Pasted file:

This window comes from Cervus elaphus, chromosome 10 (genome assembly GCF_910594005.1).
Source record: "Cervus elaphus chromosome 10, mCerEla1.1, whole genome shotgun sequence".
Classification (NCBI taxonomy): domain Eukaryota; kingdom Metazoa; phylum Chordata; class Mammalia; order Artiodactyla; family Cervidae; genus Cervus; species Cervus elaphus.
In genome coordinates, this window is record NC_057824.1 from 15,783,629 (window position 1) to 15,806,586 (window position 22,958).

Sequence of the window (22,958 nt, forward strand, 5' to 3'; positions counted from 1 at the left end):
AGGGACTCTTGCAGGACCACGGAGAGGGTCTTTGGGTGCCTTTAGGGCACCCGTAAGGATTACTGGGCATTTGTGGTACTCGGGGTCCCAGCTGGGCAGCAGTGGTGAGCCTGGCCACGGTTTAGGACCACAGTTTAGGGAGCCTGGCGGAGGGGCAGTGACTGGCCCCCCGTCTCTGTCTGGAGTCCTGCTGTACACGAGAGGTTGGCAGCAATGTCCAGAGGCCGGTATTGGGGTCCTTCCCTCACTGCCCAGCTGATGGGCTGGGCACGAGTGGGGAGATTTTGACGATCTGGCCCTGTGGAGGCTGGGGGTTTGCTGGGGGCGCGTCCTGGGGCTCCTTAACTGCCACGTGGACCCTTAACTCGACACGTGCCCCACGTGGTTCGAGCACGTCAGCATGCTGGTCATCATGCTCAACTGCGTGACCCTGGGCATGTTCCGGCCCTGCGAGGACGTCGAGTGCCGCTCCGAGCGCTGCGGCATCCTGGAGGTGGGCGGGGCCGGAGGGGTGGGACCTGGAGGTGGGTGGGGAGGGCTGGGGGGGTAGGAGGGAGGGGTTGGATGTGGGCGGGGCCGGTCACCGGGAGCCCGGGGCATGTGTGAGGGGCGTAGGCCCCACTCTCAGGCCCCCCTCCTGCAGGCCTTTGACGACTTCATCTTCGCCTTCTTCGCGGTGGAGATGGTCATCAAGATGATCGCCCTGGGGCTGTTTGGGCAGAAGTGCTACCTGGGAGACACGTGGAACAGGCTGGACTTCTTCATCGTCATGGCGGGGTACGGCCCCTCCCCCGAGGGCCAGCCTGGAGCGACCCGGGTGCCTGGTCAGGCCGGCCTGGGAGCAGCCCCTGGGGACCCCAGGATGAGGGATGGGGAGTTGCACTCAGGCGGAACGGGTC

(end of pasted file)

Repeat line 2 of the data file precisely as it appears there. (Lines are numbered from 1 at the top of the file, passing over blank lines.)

Source record: "Cervus elaphus chromosome 10, mCerEla1.1, whole genome shotgun sequence".